Mackenzie Phillips' Confession Inspires Others to Come Forward

Former child star Mackenzie Phillips' candid confession about her purported decade-long sexual relationship with her singer-father, John Phillips, has forced the uncomfortable issue of incest into the public limelight.

Since Phillips' public admission this week, the Rape, Abuse and Incest National Network (RAINN) has reported a 26 percent jump in its hotline calls and an 83 percent increase in traffic on its Web site.

It is not unusual for such a public confession to spur others to seek help, said Ajia Meux, a supervisor at RAINN, which is based in Washington, D.C.

"You know, whenever a person hears another person's story about being assaulted, that gives them the courage to come forward," Meux said. "So I imagine that hearing a celebrity disclose their abuse, that gives so many other people the courage to do it."

People are looking for support and guidance, said Meux, who has answered some of these calls.

"Anything from, 'This is the first time I've told someone' to 'I'm looking for help, resources, available counseling services, how to confront the family, how to confront the abuser,'" Meux said.

During an appearance on Oprah Winfrey's TV show this week, Phillips, 49, said more attention needs to be drawn to this issue.

"I know that I can't be the only one this has happened to," she told Winfrey. "Nobody's talking about this, and someone needs to put a face on not only nonconsensual incest but consensual incest."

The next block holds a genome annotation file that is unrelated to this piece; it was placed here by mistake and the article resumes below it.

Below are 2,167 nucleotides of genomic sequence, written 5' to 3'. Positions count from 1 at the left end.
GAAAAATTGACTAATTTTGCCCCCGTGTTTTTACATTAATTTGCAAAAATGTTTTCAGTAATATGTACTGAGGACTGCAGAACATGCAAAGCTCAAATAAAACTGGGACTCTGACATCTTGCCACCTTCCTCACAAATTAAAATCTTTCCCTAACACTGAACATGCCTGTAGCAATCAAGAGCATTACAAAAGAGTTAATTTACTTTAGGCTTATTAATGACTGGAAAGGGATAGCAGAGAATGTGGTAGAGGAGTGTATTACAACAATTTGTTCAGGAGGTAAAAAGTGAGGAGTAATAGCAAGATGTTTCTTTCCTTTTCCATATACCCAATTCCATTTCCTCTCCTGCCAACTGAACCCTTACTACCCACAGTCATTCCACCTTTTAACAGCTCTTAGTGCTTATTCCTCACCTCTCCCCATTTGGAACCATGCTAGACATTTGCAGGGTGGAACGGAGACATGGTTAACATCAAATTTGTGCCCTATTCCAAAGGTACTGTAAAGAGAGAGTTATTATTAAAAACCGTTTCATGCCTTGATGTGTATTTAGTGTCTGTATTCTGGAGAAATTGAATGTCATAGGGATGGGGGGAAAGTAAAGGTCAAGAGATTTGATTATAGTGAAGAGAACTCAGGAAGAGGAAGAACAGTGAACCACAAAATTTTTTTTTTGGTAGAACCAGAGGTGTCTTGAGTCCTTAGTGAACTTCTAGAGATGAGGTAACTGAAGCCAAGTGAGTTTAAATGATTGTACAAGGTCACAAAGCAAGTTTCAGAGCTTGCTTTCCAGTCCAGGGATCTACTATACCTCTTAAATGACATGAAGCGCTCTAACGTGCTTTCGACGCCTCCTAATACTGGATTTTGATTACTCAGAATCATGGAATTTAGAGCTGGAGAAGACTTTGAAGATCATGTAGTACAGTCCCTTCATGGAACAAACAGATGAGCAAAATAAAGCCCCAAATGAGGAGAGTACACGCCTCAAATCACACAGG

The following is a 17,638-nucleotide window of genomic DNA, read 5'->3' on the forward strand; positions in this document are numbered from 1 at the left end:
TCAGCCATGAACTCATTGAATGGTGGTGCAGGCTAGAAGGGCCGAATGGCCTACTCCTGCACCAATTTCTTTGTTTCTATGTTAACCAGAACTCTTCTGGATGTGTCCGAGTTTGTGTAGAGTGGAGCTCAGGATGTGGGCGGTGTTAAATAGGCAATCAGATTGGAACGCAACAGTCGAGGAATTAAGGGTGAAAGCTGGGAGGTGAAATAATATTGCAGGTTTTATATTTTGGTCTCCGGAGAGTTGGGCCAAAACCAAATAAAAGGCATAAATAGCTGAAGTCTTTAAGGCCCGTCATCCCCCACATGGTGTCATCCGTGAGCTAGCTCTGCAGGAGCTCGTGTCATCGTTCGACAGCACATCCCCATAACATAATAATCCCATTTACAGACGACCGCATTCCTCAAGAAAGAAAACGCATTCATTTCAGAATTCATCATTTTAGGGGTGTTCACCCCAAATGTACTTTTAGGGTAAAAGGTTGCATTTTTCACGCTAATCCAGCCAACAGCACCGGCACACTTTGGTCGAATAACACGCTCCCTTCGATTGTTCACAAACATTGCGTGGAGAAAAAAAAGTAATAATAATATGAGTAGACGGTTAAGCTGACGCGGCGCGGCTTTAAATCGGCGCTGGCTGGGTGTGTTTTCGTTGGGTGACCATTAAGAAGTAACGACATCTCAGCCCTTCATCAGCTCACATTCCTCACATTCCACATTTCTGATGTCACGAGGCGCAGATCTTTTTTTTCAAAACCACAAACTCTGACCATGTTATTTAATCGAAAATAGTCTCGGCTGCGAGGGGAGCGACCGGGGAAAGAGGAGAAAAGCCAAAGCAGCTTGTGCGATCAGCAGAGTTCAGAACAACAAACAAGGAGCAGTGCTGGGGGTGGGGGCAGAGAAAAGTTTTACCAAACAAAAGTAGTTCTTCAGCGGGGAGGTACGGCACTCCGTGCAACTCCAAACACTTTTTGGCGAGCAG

The former star of the '70s sitcom "One Day at a Time" said that she was first raped by her father, the late lead singer of the the Mamas and the Papas, in a hotel room when she was 18 while passed out after a drug binge.

Mackenzie Phillips' Confession

Reading an excerpt from her new book, "High on Arrival," on Winfrey's show, Phillips said of her first alleged sexual encounter with her father: "I woke up that night from a blackout to find myself having sex with my father. I don't know how it started."

Phillips said she continued to use drugs and have consensual sex with him for years, even after she married Jeff Sessler when she was 19.

Although many people said that Phillips, as a woman in her 20s, should have known better, some experts believe children of any age are incapable of consent because of the inherent power a parent has over a child.

"I don't think that it's fair to say that abuse that began at 17 is the fault of the child," Michael Bradley, a psychologist and author in the New Orleans area, said. "Typically, we find the abuse started much earlier in ways that were kind of borderline, slow steady, leading to these increasingly abusive behaviors."

Tiffani Wampler said it took her seven years to confront her father, who had been abusing her from the time she was 12.

"In no way was it consensual. I never wanted it," Wampler said. "But, then, there is that thing where I say, 'This is normal, I just have to take it.'"

The abuse continued for five years until Wampler got married, when it suddenly stopped. But two years later, she said, she was alone at dinner with her father when he attempted to rape her.

"Suddenly, it wasn't just about me and my family, and I wanted to make sure it didn't happen to anyone else," Wampler said.

Wampler sought help, and her father, Kerry Simer, is serving a 15-year sentence for aggravated sexual assault of a child. He has come up for parole twice and both times Wampler has fought it.

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